Hans Baldung, called 'Grien', The Virgin and Child and the Dove of the Holy Spirit, a drawing

Freiburg-im-Breisgau, Germany, AD 1512-17

Hans Baldung (about 1485-1545) was a highly imaginative and original artist. Today he is chiefly remembered for his images of witchcraft, superstition and the erotic. His nickname 'Grien' (Green) was given to him when he was in Dürer's workshop in Nuremberg. It may have served to distinguish him from other apprentices also called Hans.

Seated on a flowery bank, the Virgin Mary holds the infant Jesus in her arms and is attended by two playful putti (angel or young, plump boy). In the lower left corner a tree stump and spray of flowers create a visual balance to the Virgin's long, flowing locks. The Dove of the Holy Spirit hovers and casts Divine rays over the scene. A putto in the lower right corner gently tugs at her cloak, while his playmate dominates the sky above, pulling the Virgin's drapery with him.

A superb example of Baldung's mature style, this sketch was probably drawn during the period 1512 to 1517 when the artist was working at Freiburg-im-Breisgau. The figures in pen and black ink, heightened with white, stand out against the chocolate brown paper. His masterly use of the white heightening is most visible in the Virgin's cloak. As it rises into the air, the curved hatching in white contrasts with the deeper shadows inside, shown in ink.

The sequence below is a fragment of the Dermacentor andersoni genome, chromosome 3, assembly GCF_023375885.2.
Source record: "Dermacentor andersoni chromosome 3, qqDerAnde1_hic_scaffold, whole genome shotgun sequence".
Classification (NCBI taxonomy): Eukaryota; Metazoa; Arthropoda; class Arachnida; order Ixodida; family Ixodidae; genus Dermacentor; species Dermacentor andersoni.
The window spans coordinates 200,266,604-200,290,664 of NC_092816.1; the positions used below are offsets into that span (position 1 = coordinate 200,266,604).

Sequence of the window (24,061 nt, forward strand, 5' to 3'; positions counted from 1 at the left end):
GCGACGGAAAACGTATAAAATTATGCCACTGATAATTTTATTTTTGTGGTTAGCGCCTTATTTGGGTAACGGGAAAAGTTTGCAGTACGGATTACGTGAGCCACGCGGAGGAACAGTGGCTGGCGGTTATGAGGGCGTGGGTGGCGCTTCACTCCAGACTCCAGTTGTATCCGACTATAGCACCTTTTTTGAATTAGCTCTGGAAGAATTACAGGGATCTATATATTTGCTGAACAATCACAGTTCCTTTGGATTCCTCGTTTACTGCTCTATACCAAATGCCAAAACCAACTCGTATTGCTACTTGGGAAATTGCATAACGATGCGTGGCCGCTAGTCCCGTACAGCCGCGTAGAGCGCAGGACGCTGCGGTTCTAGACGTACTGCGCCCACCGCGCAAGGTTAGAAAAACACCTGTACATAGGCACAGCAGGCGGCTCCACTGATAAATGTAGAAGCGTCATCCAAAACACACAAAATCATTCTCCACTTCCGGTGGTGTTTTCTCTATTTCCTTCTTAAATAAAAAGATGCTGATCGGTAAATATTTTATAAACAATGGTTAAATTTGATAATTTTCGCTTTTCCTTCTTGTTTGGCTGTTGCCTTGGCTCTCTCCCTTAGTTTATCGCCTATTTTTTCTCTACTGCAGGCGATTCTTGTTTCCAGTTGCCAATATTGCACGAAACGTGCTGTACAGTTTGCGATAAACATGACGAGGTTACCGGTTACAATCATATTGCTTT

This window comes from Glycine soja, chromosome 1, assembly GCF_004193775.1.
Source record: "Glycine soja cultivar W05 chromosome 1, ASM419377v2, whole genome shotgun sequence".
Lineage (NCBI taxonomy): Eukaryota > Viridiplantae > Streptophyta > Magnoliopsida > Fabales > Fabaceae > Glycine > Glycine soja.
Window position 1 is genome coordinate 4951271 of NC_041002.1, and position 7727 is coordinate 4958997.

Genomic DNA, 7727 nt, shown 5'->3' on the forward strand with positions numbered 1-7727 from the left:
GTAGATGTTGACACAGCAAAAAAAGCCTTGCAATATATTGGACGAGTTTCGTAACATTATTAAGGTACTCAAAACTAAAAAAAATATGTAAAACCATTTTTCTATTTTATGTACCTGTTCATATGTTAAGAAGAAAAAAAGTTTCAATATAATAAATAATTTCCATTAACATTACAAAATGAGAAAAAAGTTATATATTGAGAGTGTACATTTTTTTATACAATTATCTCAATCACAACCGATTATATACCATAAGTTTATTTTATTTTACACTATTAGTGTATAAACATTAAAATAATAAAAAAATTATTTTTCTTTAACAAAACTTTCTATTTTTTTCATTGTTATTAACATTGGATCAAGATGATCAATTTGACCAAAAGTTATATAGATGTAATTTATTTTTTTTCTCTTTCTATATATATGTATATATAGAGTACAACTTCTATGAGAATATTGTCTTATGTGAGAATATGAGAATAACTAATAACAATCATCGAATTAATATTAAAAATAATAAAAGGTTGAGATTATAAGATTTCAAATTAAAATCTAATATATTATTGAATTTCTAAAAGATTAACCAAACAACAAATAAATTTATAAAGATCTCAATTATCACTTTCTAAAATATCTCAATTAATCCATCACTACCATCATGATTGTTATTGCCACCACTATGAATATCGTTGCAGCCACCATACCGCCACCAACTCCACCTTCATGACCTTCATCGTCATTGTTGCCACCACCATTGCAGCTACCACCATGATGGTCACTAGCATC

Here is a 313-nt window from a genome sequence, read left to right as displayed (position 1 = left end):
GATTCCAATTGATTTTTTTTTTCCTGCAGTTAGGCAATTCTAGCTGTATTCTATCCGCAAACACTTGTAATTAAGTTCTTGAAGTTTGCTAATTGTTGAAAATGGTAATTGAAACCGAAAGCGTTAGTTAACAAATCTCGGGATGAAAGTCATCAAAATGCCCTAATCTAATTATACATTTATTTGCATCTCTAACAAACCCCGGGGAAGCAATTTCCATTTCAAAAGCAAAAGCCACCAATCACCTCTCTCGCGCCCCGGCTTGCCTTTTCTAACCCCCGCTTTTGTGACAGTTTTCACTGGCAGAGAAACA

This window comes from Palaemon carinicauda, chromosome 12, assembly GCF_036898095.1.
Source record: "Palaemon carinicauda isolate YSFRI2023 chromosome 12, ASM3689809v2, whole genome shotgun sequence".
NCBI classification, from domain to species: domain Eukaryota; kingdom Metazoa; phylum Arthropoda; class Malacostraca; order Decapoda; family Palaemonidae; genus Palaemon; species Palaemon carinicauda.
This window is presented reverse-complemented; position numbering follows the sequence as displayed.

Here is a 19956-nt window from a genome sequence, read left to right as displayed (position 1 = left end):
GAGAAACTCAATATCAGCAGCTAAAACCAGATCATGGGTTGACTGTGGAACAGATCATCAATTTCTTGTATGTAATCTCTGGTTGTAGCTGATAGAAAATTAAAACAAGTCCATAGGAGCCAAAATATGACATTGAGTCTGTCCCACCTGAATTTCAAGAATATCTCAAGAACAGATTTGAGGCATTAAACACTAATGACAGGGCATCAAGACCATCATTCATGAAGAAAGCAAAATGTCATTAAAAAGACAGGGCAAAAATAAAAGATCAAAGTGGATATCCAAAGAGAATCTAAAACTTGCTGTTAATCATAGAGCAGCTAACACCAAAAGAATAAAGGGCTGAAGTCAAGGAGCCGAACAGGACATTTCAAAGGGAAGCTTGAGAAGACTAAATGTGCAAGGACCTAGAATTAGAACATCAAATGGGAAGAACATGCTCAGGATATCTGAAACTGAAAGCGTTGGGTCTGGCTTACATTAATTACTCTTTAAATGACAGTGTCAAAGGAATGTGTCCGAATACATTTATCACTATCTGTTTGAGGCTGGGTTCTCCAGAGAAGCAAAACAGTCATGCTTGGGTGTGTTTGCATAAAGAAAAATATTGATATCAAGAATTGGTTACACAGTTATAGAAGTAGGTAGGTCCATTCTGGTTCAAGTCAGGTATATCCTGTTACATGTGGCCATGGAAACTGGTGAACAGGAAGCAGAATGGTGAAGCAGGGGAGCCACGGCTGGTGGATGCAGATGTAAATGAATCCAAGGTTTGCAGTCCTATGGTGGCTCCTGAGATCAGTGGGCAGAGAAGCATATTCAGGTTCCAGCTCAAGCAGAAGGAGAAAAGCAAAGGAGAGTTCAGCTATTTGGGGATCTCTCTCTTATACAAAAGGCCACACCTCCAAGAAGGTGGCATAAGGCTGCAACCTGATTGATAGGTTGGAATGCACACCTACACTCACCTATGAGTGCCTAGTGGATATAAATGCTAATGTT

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More information


J. Rowlands, Master drawings and watercolou (London, The British Museum Press, 1984)

J. Rowlands and G. Bartrum, Drawings by German artists in, 2 vols. (London, The British Museum Press, 1993)

G. Bartrum, German Renaissance prints, 149, exh. cat. (London, The British Museum Press, 1995)


Height: 279.000 mm
Width: 195.000 mm

Museum number

PD SL 5218-179



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